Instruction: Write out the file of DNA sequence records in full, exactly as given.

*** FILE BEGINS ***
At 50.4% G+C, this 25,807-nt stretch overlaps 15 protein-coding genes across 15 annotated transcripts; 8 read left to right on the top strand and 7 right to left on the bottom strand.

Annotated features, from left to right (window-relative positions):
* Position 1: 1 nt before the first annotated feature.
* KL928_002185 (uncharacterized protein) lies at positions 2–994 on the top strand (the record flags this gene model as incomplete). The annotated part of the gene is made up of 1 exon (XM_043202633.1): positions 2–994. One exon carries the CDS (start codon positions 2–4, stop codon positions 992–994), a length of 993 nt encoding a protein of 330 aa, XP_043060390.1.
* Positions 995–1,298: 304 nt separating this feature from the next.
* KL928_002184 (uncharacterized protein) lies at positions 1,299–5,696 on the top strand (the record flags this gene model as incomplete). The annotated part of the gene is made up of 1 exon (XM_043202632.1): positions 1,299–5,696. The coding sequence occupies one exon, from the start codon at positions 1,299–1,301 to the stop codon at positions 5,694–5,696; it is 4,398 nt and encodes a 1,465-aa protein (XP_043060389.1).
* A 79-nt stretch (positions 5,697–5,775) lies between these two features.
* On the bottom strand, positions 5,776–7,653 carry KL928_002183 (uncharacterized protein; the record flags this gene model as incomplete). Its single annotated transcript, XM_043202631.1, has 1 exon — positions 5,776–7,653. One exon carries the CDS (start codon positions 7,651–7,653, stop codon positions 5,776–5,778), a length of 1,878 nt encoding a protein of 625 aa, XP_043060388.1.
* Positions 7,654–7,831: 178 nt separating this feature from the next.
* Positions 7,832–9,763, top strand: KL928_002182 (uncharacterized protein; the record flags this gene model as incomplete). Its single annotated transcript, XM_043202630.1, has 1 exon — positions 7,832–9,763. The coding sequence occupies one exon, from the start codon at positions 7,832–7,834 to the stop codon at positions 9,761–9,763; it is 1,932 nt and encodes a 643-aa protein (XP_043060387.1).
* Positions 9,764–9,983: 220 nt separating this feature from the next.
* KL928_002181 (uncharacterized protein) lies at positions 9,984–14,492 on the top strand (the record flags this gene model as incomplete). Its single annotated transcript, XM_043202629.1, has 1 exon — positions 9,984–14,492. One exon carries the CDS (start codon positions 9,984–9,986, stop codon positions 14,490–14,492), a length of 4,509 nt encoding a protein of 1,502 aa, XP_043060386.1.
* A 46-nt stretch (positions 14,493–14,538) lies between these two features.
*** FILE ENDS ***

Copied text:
At 50.4% G+C, this 25,807-nt stretch overlaps 15 protein-coding genes across 15 annotated transcripts; 8 read left to right on the top strand and 7 right to left on the bottom strand.

Annotated features, from left to right (window-relative positions):
* Position 1: 1 nt before the first annotated feature.
* KL928_002185 (uncharacterized protein) lies at positions 2–994 on the top strand (the record flags this gene model as incomplete). The annotated part of the gene is made up of 1 exon (XM_043202633.1): positions 2–994. One exon carries the CDS (start codon positions 2–4, stop codon positions 992–994), a length of 993 nt encoding a protein of 330 aa, XP_043060390.1.
* Positions 995–1,298: 304 nt separating this feature from the next.
* KL928_002184 (uncharacterized protein) lies at positions 1,299–5,696 on the top strand (the record flags this gene model as incomplete). The annotated part of the gene is made up of 1 exon (XM_043202632.1): positions 1,299–5,696. The coding sequence occupies one exon, from the start codon at positions 1,299–1,301 to the stop codon at positions 5,694–5,696; it is 4,398 nt and encodes a 1,465-aa protein (XP_043060389.1).
* A 79-nt stretch (positions 5,697–5,775) lies between these two features.
* On the bottom strand, positions 5,776–7,653 carry KL928_002183 (uncharacterized protein; the record flags this gene model as incomplete). Its single annotated transcript, XM_043202631.1, has 1 exon — positions 5,776–7,653. One exon carries the CDS (start codon positions 7,651–7,653, stop codon positions 5,776–5,778), a length of 1,878 nt encoding a protein of 625 aa, XP_043060388.1.
* Positions 7,654–7,831: 178 nt separating this feature from the next.
* Positions 7,832–9,763, top strand: KL928_002182 (uncharacterized protein; the record flags this gene model as incomplete). Its single annotated transcript, XM_043202630.1, has 1 exon — positions 7,832–9,763. The coding sequence occupies one exon, from the start codon at positions 7,832–7,834 to the stop codon at positions 9,761–9,763; it is 1,932 nt and encodes a 643-aa protein (XP_043060387.1).
* Positions 9,764–9,983: 220 nt separating this feature from the next.
* KL928_002181 (uncharacterized protein) lies at positions 9,984–14,492 on the top strand (the record flags this gene model as incomplete). Its single annotated transcript, XM_043202629.1, has 1 exon — positions 9,984–14,492. One exon carries the CDS (start codon positions 9,984–9,986, stop codon positions 14,490–14,492), a length of 4,509 nt encoding a protein of 1,502 aa, XP_043060386.1.
* A 46-nt stretch (positions 14,493–14,538) lies between these two features.